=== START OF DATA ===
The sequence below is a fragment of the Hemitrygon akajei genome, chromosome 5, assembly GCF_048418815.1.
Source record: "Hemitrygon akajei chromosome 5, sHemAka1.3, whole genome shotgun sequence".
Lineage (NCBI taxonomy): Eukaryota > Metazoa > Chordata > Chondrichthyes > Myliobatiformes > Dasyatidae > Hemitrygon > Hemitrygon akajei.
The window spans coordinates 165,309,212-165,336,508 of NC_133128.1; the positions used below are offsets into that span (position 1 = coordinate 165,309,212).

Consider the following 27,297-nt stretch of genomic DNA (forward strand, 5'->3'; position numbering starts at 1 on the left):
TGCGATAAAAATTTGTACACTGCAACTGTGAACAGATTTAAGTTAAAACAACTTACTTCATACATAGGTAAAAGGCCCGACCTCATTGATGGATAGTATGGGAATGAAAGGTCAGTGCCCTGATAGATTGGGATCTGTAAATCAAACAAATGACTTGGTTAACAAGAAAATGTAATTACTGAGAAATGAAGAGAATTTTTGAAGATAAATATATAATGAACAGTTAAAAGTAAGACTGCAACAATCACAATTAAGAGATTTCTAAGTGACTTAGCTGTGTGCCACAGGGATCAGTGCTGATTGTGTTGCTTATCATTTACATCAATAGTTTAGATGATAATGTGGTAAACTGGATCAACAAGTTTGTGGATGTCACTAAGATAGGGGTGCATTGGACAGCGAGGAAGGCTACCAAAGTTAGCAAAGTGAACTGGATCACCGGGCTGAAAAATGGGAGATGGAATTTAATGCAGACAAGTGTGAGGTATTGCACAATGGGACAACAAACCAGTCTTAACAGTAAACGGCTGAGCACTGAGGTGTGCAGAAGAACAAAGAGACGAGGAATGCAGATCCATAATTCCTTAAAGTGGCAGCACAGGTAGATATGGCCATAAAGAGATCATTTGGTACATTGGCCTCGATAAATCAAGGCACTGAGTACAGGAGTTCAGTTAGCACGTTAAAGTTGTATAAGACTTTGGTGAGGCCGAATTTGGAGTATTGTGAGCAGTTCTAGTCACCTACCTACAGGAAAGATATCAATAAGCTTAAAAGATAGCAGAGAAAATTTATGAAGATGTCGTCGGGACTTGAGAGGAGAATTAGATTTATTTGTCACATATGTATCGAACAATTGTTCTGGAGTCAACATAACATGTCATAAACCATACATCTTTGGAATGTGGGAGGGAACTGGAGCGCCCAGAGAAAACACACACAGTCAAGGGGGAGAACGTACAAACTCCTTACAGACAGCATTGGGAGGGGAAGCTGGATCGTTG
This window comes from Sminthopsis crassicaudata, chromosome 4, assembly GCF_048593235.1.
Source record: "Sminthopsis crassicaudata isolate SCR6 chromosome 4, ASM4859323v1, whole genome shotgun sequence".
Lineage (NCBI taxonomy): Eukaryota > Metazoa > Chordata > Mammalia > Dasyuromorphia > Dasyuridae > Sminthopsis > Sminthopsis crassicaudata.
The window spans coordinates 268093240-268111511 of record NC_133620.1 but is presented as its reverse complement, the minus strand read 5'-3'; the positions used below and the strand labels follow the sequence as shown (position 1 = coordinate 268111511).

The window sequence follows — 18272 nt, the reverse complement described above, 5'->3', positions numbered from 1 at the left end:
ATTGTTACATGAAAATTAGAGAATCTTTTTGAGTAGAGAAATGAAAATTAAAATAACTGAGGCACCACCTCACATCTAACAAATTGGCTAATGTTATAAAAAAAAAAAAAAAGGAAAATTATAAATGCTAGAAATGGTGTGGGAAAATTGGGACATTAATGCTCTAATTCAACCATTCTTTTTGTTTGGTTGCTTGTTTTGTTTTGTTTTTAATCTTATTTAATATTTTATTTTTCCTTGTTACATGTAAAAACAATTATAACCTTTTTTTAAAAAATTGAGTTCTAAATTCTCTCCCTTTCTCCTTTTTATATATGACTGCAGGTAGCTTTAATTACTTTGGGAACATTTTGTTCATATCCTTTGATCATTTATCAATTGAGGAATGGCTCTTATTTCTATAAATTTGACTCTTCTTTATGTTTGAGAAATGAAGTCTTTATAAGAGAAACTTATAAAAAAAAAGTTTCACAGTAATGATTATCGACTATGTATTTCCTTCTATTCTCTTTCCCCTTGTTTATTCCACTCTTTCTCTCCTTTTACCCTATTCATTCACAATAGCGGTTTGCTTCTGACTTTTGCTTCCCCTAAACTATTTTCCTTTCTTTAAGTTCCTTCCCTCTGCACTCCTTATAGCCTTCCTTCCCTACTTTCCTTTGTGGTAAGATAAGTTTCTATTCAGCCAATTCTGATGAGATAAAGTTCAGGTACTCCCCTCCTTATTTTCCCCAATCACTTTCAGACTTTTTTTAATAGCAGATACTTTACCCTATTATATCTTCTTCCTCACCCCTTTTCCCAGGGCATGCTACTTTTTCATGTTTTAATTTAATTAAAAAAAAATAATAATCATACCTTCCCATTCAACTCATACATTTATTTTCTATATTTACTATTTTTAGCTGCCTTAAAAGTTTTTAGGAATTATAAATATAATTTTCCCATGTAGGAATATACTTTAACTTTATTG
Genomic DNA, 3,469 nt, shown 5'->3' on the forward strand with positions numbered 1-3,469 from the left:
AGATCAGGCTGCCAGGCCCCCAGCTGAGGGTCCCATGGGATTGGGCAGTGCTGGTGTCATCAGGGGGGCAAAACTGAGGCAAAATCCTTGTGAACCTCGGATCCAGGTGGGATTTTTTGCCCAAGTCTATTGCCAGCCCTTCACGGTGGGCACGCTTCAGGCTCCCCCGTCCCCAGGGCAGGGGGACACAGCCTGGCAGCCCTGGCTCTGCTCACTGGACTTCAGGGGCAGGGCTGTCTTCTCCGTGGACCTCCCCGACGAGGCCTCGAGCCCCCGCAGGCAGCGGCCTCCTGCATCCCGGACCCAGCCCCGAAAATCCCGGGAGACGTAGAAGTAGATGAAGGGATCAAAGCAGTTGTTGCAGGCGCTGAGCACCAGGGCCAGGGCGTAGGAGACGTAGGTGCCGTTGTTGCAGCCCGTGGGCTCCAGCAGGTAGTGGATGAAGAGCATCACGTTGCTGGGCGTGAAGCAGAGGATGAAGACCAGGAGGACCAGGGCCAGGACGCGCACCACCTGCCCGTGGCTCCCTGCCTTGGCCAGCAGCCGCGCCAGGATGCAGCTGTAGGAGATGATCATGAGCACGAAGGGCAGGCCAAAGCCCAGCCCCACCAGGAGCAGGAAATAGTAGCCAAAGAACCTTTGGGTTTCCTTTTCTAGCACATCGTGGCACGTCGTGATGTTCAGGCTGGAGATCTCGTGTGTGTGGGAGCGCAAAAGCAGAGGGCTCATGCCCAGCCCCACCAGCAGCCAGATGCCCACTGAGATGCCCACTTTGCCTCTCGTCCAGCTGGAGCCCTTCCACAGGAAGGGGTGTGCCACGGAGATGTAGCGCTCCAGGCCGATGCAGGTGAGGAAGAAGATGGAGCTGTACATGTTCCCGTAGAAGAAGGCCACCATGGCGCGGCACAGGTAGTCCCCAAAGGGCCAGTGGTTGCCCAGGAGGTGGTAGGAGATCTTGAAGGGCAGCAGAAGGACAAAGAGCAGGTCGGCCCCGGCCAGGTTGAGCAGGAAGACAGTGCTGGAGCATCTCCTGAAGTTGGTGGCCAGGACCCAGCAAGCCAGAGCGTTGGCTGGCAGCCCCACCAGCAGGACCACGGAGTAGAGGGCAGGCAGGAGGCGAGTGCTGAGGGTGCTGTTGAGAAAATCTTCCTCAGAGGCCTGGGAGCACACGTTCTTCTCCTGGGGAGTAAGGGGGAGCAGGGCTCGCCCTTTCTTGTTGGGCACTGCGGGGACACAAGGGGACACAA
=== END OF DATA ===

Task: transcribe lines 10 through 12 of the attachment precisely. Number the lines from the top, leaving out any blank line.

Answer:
The window spans coordinates 268093240-268111511 of record NC_133620.1 but is presented as its reverse complement, the minus strand read 5'-3'; the positions used below and the strand labels follow the sequence as shown (position 1 = coordinate 268111511).

The window sequence follows — 18272 nt, the reverse complement described above, 5'->3', positions numbered from 1 at the left end:
ATTGTTACATGAAAATTAGAGAATCTTTTTGAGTAGAGAAATGAAAATTAAAATAACTGAGGCACCACCTCACATCTAACAAATTGGCTAATGTTATAAAAAAAAAAAAAAAGGAAAATTATAAATGCTAGAAATGGTGTGGGAAAATTGGGACATTAATGCTCTAATTCAACCATTCTTTTTGTTTGGTTGCTTGTTTTGTTTTGTTTTTAATCTTATTTAATATTTTATTTTTCCTTGTTACATGTAAAAACAATTATAACCTTTTTTTAAAAAATTGAGTTCTAAATTCTCTCCCTTTCTCCTTTTTATATATGACTGCAGGTAGCTTTAATTACTTTGGGAACATTTTGTTCATATCCTTTGATCATTTATCAATTGAGGAATGGCTCTTATTTCTATAAATTTGACTCTTCTTTATGTTTGAGAAATGAAGTCTTTATAAGAGAAACTTATAAAAAAAAAGTTTCACAGTAATGATTATCGACTATGTATTTCCTTCTATTCTCTTTCCCCTTGTTTATTCCACTCTTTCTCTCCTTTTACCCTATTCATTCACAATAGCGGTTTGCTTCTGACTTTTGCTTCCCCTAAACTATTTTCCTTTCTTTAAGTTCCTTCCCTCTGCACTCCTTATAGCCTTCCTTCCCTACTTTCCTTTGTGGTAAGATAAGTTTCTATTCAGCCAATTCTGATGAGATAAAGTTCAGGTACTCCCCTCCTTATTTTCCCCAATCACTTTCAGACTTTTTTTAATAGCAGATACTTTACCCTATTATATCTTCTTCCTCACCCCTTTTCCCAGGGCATGCTACTTTTTCATGTTTTAATTTAATTAAAAAAAAATAATAATCATACCTTCCCATTCAACTCATACATTTATTTTCTATATTTACTATTTTTAGCTGCCTTAAAAGTTTTTAGGAATTATAAATATAATTTTCCCATGTAGGAATATACTTTAACTTTATTG